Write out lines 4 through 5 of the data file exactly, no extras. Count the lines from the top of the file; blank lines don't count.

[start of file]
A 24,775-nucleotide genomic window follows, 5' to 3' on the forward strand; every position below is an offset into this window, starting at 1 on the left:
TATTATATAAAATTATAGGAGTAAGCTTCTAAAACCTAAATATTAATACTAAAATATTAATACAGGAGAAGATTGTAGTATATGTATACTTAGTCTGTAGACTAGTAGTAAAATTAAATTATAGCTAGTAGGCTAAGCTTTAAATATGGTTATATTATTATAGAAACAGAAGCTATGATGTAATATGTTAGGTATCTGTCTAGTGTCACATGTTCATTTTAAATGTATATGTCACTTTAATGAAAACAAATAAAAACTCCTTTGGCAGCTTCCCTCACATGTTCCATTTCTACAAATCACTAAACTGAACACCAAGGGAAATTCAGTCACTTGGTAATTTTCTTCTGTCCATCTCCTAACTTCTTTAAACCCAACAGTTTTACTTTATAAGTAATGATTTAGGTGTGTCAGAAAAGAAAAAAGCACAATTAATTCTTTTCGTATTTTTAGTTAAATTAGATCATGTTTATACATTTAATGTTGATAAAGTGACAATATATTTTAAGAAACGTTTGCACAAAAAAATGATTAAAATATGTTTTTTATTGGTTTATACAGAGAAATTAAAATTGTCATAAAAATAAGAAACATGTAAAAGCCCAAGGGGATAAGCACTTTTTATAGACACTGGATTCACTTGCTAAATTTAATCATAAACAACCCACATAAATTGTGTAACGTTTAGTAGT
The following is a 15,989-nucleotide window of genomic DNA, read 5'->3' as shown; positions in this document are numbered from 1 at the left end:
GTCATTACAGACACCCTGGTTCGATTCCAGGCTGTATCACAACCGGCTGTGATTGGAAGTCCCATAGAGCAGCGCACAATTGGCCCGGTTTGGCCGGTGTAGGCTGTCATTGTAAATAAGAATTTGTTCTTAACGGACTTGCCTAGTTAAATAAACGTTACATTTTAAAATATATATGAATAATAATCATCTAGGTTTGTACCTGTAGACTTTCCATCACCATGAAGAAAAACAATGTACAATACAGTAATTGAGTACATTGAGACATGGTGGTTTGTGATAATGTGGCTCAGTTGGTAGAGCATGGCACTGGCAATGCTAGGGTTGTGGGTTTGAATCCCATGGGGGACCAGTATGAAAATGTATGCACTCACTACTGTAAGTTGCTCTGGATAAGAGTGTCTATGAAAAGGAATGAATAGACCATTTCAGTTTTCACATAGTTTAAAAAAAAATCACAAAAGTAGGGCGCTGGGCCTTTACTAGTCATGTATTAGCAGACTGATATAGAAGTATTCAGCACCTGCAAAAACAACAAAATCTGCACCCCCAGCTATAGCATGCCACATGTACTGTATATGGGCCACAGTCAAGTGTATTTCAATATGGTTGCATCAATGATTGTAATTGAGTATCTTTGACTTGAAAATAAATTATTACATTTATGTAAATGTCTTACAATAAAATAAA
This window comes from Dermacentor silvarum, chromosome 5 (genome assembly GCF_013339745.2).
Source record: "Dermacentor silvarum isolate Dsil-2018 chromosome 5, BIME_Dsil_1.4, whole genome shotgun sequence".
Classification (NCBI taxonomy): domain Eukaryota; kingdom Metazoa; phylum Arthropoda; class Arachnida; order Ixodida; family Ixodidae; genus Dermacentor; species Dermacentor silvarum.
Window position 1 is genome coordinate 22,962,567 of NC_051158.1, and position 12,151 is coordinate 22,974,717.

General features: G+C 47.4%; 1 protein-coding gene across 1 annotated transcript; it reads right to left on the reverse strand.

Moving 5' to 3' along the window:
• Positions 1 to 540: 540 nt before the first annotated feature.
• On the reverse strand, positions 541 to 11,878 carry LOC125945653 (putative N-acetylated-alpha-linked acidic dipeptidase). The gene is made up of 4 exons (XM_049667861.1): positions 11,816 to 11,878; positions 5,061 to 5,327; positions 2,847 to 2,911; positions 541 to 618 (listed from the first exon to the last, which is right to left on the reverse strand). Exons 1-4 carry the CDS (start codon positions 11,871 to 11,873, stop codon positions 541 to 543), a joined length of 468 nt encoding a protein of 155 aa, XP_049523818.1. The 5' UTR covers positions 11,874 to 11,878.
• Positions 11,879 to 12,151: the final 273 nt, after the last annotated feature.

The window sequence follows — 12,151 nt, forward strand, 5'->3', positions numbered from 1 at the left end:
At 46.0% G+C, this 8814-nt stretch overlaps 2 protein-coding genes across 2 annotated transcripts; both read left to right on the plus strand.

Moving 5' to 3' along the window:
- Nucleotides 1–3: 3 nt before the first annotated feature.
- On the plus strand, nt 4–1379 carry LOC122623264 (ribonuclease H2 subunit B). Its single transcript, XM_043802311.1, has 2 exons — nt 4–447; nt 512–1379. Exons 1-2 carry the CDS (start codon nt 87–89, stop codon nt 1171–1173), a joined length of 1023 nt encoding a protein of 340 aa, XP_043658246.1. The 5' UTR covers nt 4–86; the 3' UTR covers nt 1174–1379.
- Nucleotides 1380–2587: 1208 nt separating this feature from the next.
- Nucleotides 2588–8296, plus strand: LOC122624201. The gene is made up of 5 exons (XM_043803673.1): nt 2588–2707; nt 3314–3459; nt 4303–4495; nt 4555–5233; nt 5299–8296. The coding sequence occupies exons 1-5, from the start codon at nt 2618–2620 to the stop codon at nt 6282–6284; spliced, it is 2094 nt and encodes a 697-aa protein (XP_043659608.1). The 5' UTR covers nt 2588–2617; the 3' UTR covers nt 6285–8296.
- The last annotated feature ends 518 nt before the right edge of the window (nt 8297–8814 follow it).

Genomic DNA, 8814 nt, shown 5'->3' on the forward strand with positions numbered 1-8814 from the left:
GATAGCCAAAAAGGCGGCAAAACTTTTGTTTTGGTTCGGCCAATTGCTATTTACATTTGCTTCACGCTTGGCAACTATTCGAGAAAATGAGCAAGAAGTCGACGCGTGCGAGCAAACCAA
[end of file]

GTCATTACAGACACCCTGGTTCGATTCCAGGCTGTATCACAACCGGCTGTGATTGGAAGTCCCATAGAGCAGCGCACAATTGGCCCGGTTTGGCCGGTGTAGGCTGTCATTGTAAATAAGAATTTGTTCTTAACGGACTTGCCTAGTTAAATAAACGTTACATTTTAAAATATATATGAATAATAATCATCTAGGTTTGTACCTGTAGACTTTCCATCACCATGAAGAAAAACAATGTACAATACAGTAATTGAGTACATTGAGACATGGTGGTTTGTGATAATGTGGCTCAGTTGGTAGAGCATGGCACTGGCAATGCTAGGGTTGTGGGTTTGAATCCCATGGGGGACCAGTATGAAAATGTATGCACTCACTACTGTAAGTTGCTCTGGATAAGAGTGTCTATGAAAAGGAATGAATAGACCATTTCAGTTTTCACATAGTTTAAAAAAAAATCACAAAAGTAGGGCGCTGGGCCTTTACTAGTCATGTATTAGCAGACTGATATAGAAGTATTCAGCACCTGCAAAAACAACAAAATCTGCACCCCCAGCTATAGCATGCCACATGTACTGTATATGGGCCACAGTCAAGTGTATTTCAATATGGTTGCATCAATGATTGTAATTGAGTATCTTTGACTTGAAAATAAATTATTACATTTATGTAAATGTCTTACAATAAAATAAA
This window comes from Dermacentor silvarum, chromosome 5 (genome assembly GCF_013339745.2).